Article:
Thanksgiving that Inspires Action Personal Reflection, Thanksgiving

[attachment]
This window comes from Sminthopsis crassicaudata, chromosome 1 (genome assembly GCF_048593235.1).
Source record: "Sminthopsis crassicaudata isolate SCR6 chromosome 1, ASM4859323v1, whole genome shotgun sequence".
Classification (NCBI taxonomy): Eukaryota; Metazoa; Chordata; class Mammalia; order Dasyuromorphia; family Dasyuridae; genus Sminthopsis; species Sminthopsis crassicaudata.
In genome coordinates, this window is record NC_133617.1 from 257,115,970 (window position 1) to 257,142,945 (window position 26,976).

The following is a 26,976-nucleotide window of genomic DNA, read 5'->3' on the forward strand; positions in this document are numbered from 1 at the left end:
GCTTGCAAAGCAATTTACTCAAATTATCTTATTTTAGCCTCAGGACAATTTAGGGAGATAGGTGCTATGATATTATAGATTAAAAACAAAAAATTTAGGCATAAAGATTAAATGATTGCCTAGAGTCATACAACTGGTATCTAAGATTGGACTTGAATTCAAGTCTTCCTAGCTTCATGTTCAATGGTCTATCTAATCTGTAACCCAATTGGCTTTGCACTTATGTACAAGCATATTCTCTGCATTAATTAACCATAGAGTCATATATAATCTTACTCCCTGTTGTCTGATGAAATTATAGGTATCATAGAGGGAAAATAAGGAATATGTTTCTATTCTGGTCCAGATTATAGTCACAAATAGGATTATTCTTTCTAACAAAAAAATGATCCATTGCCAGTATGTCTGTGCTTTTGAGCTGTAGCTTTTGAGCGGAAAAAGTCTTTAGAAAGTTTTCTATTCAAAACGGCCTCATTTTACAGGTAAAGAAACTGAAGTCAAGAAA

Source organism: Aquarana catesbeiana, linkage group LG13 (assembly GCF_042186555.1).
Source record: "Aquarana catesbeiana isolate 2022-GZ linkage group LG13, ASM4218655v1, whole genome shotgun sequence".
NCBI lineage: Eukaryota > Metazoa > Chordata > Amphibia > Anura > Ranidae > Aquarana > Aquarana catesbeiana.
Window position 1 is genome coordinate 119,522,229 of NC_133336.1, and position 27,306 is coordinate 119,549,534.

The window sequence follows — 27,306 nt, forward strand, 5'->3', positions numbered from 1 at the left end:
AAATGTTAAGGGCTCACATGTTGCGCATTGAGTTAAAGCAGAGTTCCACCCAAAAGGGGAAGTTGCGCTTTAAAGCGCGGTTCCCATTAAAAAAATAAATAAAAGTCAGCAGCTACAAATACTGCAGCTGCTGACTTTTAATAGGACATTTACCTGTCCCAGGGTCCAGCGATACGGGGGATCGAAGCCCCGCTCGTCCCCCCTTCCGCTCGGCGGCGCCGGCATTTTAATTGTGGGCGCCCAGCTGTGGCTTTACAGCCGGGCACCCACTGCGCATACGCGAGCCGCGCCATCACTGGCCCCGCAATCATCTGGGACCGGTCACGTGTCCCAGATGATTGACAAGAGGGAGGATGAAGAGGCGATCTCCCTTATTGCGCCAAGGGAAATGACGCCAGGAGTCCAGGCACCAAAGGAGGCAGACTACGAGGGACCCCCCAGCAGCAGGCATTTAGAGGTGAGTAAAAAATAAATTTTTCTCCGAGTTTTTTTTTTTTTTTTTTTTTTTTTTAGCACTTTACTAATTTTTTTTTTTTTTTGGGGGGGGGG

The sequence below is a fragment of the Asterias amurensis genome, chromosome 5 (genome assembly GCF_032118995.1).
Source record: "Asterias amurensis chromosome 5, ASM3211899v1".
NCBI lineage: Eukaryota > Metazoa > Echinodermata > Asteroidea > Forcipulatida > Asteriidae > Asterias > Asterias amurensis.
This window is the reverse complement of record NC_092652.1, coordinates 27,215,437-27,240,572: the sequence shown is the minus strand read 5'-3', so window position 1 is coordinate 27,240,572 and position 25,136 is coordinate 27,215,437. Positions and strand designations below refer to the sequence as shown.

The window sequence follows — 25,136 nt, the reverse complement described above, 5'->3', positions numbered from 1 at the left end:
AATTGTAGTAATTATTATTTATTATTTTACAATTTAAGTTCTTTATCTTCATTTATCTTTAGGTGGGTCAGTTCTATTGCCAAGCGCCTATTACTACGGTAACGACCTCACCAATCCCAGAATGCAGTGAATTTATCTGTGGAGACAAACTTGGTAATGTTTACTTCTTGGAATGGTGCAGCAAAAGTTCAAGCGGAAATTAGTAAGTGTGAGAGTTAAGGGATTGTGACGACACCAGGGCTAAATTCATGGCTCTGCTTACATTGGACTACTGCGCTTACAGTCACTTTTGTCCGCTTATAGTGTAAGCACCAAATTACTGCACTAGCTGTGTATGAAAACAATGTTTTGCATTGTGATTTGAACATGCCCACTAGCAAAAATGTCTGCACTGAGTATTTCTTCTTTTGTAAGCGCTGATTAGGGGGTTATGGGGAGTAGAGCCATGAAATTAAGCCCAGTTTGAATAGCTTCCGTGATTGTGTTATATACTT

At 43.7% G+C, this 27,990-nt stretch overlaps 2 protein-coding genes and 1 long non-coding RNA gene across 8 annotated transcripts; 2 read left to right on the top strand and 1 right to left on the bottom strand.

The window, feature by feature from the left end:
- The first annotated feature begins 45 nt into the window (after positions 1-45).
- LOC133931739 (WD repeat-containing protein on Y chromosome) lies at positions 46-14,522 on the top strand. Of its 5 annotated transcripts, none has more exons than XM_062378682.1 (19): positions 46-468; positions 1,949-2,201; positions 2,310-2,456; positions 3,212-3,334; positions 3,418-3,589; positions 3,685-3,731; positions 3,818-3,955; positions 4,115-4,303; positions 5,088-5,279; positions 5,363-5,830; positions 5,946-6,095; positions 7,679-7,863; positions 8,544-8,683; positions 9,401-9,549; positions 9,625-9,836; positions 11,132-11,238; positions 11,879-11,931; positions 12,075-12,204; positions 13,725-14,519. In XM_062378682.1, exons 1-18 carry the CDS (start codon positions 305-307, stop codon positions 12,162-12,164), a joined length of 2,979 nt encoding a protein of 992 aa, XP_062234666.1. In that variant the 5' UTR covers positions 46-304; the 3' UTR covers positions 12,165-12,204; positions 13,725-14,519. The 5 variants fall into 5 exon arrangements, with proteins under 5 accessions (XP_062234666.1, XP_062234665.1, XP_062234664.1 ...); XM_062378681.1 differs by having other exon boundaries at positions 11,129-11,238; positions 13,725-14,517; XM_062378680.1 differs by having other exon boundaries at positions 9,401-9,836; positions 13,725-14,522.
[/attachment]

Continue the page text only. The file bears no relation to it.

Thanksgiving that Inspires Action Personal Reflection, Thanksgiving Prayer Service – Nov 20, 2012 Beki San Martin ‘13 I think everyone in this room has something to be thankful for, this Thanksgiving season. I know at this moment, specifically, I am extremely grateful for my sister’s return from college today. But something we all have in common is attending Stone Ridge. Though obviously there are times of strong dislike for school and work, in general, going to this school is something to be immensely grateful for, not only because of the genuinely wonderful community and the valuable education we receive here, but also because of the room and space this school gives its members to firstly, realize and reflect on the blessings in their lives, but then also the time it provides to utilize this gratefulness in taking action. My place of room and space to realize and act on my blessings was at my junior year social action site, Interfaith Clothing Center, a sight which organizes all types of clothes donations for shoppers who cannot afford to buy these necessities. Prianca, Ana, Alexis, Catie, Peggy, Katie and I would pile into the Stone Ridge vans, make our way down to Rockville, and eventually arrive at the ICC. One day in particular I remember this bright, young woman coming to shop with her very energetic toddler. She came up to the front desk to greet everyone, raving about the beautiful day, and asked me how I was doing. Here I was sitting at the front desk, answering calls, feeling sorry that I was bored, and dreading the time when I would have to head to the back to hang clothing. It was at this moment that I remember this sense of genuine thankfulness washing over me. Yet I was not thankful because I was glad that I wasn’t that woman with the child or because I felt pity for her; I was thankful because I saw this woman who had so much more on her plate, going about her day soaking up the little things such as the weather or that her child had found a toy he liked, such a thankful woman in such a more difficult situation than I. And so I took that genuine thankfulness and I vowed to answer the phones with more pizazz, to hang and organize merchandise with no complaint, to help the customers find the items they needed with more readiness, and to ultimately try and spread and penetrate this sense of thankfulness into the days of the customers because having a profound sense of gratitude truly make a difference in the way we perceive and live our lives. In the Gospel today, the nine who were healed were not bad, they got healed and would have better lives. They just took for granted their healing, they moved on. Possibly like most of us do. However, there was one who got healed, a Samaritan, who came back and was full of gratitude – he was saved. He was saved I think in this context not fromt the fires of hell but from a meaningless life, one without recognition and appreciation of the blessings of life. This is much like the woman that I met at Interfaith, a person who does not take things for granted, but instead finds joy, life and meaning in the little blessings. And so I challenge each of us today to make a promise to ourselves, to really really on the daily choose to see and realize the grace and blessings that God has made abundant for us. To be that woman with her child, that inspirational person who spreads their sense of thankfulness to the world. And then, additionally, take that joy and gratefulness into account and let us vow to channel it towards active gratitude, to a loving kindness. To become “cheerful givers” – to our family, our friends, our community. Whether it be through a grand gesture of serving dinner at a soup kitchen on Thanksgiving Day, or through the even the mere simple action of appreciating the family and friends who sit around you at the Thanksgiving table, realize, act, repeat.